See related commentary by Qiao and Lovly, p. 1084.

This article is highlighted in the In This Issue feature, p. 1069

Monday, October 3, 2016 12:05 AM|Qiao, H., Lovly, C. M.|Cancer Discovery recent issues|Labels: ALK, lung cancer

Summary: In the setting of recent exciting clinical results and numerous ongoing trials, Gainor and colleagues explored mechanisms of acquired resistance to first- and second-generation ALK inhibitors in ALK-rearranged non–small cell lung cancer and found that an increased frequency and distinct spectrums of resistance mutations emerged with the more potent second-generation inhibitors. Their findings have important and immediate clinical implications as the resistance mutations detected impart differential sensitivities to available ALK inhibitors, thereby highlighting the need for sequential biopsies with molecular testing to determine the most effective treatment strategy upon disease progression. Cancer Discov; 6(10); 1084–6. ©2016 AACR.

See related article by Gainor et al., p. 1118.

Saturday, October 1, 2016 1:00 AM|Agaram, Narasimhan P.; Zhang, Lei; Sung, Yun-Shao; Chen, Chun-Liang; Chung, Catherine T.; Antonescu, Cristina R.; Fletcher, Christopher DM|The American Journal of Surgical Pathology - Current Issue|Labels: ALK
imageThe family of pediatric fibroblastic and myofibroblastic proliferations encompasses a wide spectrum of pathologic entities with overlapping morphologies and ill-defined genetic abnormalities. Among the superficial lesions, lipofibromatosis (LPF), composed of an admixture of adipose tissue and fibroblastic elements, in the past has been variously classified as infantile fibromatosis or fibrous hamartoma of infancy. In this regard, we have encountered a group of superficial soft tissue tumors occurring in children and young adults, with a notably infiltrative growth pattern reminiscent of LPF, variable cytologic atypia, and a distinct immunoprofile of S100 protein and CD34 reactivity, suggestive of neural differentiation. SOX10 and melanocytic markers were negative in all cases tested. In contrast, a control group of classic LPF displayed bland, monomorphic histology and lacked S100 protein immunoreactivity. To define the pathogenetic abnormalities in these seemingly distinctive groups, we performed RNA sequencing for fusion gene discovery in 2 cases each, followed by screening for any novel alterations identified in a larger cohort representing both entities. The 2 index LPF-like neural tumors (LPF-NT) showed TPR-NTRK1 and TPM3-NTRK1 gene fusions, which were further validated by fluorescence in situ hybridization (FISH) and reverse transcription polymerase chain reaction. Subsequent FISH screening of 14 LPF-NT identified recurrent NTRK1 gene rearrangements in 10 (71%) cases. Of the NTRK1-negative LPF-NT cases, 1 case each showed ROS1 and ALK gene rearrangements. In contrast, none of the 25 classic LPFs showed NTRK1 gene rearrangements, although regional abnormalities were noted in the 1q21-22 region by FISH in a majority of cases. Furthermore, NTRK1 immunostaining was positive only in NTRK1-rearranged S100-positive LPF-NT but negative in classic LPF. These results suggest that NTRK1 oncogenic activation through gene fusion defines a novel and distinct subset of soft tissue tumors resembling LPF, but displaying cytologic atypia and a neural immunophenotype, provisionally named LPF-like neural tumors.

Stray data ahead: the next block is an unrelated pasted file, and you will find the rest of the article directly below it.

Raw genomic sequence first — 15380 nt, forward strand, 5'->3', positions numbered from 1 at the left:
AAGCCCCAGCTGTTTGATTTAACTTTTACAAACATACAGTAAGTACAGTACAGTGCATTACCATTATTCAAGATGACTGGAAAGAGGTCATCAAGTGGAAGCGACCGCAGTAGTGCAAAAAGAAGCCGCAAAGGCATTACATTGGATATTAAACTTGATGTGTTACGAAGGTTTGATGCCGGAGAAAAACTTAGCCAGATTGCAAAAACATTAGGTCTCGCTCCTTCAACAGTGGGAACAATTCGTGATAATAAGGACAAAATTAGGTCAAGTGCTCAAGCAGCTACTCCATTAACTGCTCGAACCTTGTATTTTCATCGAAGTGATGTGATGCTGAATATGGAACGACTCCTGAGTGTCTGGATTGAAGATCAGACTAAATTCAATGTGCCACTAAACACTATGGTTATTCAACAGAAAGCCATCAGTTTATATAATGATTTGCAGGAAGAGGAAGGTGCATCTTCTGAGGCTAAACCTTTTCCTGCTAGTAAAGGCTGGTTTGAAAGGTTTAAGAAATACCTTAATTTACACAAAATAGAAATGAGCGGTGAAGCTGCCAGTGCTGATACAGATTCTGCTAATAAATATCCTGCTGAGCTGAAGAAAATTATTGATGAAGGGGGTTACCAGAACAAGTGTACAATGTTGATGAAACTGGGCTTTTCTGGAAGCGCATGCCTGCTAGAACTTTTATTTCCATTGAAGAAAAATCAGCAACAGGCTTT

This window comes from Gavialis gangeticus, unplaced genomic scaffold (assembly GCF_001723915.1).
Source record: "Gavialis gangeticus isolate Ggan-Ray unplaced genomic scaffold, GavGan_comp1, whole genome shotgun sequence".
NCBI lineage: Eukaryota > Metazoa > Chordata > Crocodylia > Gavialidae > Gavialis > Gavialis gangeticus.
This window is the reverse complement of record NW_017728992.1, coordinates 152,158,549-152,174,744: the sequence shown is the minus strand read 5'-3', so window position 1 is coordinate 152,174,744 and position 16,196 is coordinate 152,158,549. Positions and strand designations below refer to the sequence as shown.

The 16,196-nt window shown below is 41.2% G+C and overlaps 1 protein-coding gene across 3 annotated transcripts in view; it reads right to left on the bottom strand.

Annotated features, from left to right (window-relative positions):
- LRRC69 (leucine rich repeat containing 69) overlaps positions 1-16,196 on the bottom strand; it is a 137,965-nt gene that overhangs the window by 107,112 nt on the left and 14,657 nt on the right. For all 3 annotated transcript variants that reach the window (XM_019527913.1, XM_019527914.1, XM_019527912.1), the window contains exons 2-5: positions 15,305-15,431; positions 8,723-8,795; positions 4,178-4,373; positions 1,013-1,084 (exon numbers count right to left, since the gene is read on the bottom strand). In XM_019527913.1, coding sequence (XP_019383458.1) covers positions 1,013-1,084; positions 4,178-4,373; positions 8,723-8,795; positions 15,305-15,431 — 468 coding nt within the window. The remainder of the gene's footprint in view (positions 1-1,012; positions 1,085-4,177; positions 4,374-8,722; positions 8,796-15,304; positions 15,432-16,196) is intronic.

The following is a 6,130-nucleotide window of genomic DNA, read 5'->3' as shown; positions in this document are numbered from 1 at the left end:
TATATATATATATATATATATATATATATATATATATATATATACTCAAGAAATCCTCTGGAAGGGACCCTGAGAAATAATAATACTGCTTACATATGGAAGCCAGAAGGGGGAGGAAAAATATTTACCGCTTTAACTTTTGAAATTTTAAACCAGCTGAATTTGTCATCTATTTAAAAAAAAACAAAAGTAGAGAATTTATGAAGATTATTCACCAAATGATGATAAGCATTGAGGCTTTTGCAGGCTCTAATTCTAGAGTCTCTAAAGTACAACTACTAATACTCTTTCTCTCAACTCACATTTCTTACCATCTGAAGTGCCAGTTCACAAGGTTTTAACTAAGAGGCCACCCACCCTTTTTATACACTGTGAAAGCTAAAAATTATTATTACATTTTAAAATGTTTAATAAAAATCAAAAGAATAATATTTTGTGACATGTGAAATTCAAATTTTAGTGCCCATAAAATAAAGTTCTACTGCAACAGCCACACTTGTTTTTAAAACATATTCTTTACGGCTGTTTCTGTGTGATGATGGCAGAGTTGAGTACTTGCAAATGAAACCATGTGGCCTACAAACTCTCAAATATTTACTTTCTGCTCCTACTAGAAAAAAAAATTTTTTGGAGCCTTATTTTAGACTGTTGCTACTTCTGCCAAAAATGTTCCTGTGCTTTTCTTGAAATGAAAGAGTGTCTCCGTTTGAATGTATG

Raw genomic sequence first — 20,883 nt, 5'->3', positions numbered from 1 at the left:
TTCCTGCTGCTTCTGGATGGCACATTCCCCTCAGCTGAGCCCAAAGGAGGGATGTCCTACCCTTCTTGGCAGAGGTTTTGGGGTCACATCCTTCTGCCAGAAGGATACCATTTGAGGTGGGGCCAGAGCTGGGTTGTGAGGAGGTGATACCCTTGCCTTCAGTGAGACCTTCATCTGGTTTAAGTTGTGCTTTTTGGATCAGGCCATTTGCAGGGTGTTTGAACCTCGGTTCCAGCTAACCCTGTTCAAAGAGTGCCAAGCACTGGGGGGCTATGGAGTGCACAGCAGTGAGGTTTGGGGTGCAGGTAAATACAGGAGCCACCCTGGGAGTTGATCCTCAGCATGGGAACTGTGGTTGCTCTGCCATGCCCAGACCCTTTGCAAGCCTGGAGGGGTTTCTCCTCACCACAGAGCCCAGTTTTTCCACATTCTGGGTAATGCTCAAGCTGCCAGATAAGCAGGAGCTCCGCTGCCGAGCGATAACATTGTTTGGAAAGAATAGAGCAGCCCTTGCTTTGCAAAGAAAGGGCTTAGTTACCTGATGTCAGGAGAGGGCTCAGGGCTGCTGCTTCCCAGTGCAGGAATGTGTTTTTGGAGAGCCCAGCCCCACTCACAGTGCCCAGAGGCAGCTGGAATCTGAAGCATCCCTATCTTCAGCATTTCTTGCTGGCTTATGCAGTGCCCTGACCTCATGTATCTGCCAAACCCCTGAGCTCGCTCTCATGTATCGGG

Saturday, October 1, 2016 1:00 AM|Zito Marino, Federica; Morabito, Alessandro; Gridelli, Cesare; Rocco, Gaetano; Liguori, Giuseppina; De Rosa, Nicla; Botti, Gerardo; Franco, Renato|Applied Immunohistochemistry & Molecular Morphology - Current Issue|Labels: ALK, lung cancer
imageAnaplastic lymphoma kinase (ALK) rearrangement is a therapeutic target in non–small cell lung cancer. To date, few reports have been provided related to ALK-rearranged late recurrence and sensitivity to the treatment with specific ALK inhibitors. We report a case of a 35-year-old man who underwent a right lower lobe lobectomy for lung adenocarcinoma, and treated with the platinum-based chemotherapy regimen. After 10 healthy years, he developed a lung nodule in the same site as the previous. Cytopathologic diagnosis was lung adenocarcinoma. Furthermore, the pulmonary nodule was considered a late recurrence in relation to the lymph node involvement, the same histotype and the site, ALK fluorescence in situ hybridization test and epidermal growth factor receptor analysis were performed on the formalin-fixed paraffin-embedded specimens of the previous resected tumor, because of inadequacity cytologic sample. Being positive for ALK rearrangement, the patient was treated with crizotinib with a good response. To the best of our knowledge, it is the first case of a late relapse of ALK-positive lung adenocarcinoma sensitive to crizotinib in the literature.
Thursday, September 15, 2016 9:42 AM|Gainor, J. F., Shaw, A. T., Sequist, L. V., Fu, X., Azzoli, C. G., Piotrowska, Z., Huynh, T. G., Zhao, L., Fulton, L., Schultz, K. R., Howe, E., Farago, A. F., Sullivan, R. J., Stone, J. R., Digumarthy, S., Moran, T., Hata, A. N., Yagi, Y., Yeap, B. Y., Engelman, J. A., Mino-Kenudson, M.|Clinical Cancer Research recent issues|Labels: ALK, EGFR, PD-1/PD-L1, lung cancer

Purpose: PD-1 inhibitors are established agents in the management of non–small cell lung cancer (NSCLC); however, only a subset of patients derives clinical benefit. To determine the activity of PD-1/PD-L1 inhibitors within clinically relevant molecular subgroups, we retrospectively evaluated response patterns among EGFR-mutant, anaplastic lymphoma kinase (ALK)-positive, and EGFR wild-type/ALK-negative patients.

Experimental Design: We identified 58 patients treated with PD-1/PD-L1 inhibitors. Objective response rates (ORR) were assessed using RECIST v1.1. PD-L1 expression and CD8+ tumor-infiltrating lymphocytes (TIL) were evaluated by IHC.